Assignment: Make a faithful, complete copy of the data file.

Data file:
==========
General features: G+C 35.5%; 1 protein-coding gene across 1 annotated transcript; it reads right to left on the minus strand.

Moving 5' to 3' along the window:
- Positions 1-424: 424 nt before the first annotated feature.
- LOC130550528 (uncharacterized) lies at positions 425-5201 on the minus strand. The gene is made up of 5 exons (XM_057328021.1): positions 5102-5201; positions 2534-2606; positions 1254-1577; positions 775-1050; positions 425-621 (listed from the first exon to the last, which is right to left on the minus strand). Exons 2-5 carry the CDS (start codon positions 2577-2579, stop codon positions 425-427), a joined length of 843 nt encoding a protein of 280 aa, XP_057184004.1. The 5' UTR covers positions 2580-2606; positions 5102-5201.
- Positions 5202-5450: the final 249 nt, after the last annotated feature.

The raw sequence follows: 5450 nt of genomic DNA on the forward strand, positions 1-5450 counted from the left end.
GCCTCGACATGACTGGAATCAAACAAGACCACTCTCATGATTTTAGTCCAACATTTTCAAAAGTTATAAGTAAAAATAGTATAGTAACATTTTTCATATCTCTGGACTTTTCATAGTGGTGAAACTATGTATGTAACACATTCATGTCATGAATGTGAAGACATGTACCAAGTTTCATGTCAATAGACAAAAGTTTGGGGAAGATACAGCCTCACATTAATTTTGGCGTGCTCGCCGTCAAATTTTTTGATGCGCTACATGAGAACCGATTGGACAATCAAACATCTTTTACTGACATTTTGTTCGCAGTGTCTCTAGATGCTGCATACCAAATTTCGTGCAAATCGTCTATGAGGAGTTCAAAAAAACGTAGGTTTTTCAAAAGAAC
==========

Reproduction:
General features: G+C 35.5%; 1 protein-coding gene across 1 annotated transcript; it reads right to left on the minus strand.

Moving 5' to 3' along the window:
- Positions 1-424: 424 nt before the first annotated feature.
- LOC130550528 (uncharacterized) lies at positions 425-5201 on the minus strand. The gene is made up of 5 exons (XM_057328021.1): positions 5102-5201; positions 2534-2606; positions 1254-1577; positions 775-1050; positions 425-621 (listed from the first exon to the last, which is right to left on the minus strand). Exons 2-5 carry the CDS (start codon positions 2577-2579, stop codon positions 425-427), a joined length of 843 nt encoding a protein of 280 aa, XP_057184004.1. The 5' UTR covers positions 2580-2606; positions 5102-5201.
- Positions 5202-5450: the final 249 nt, after the last annotated feature.

The raw sequence follows: 5450 nt of genomic DNA on the forward strand, positions 1-5450 counted from the left end.
GCCTCGACATGACTGGAATCAAACAAGACCACTCTCATGATTTTAGTCCAACATTTTCAAAAGTTATAAGTAAAAATAGTATAGTAACATTTTTCATATCTCTGGACTTTTCATAGTGGTGAAACTATGTATGTAACACATTCATGTCATGAATGTGAAGACATGTACCAAGTTTCATGTCAATAGACAAAAGTTTGGGGAAGATACAGCCTCACATTAATTTTGGCGTGCTCGCCGTCAAATTTTTTGATGCGCTACATGAGAACCGATTGGACAATCAAACATCTTTTACTGACATTTTGTTCGCAGTGTCTCTAGATGCTGCATACCAAATTTCGTGCAAATCGTCTATGAGGAGTTCAAAAAAACGTAGGTTTTTCAAAAGAAC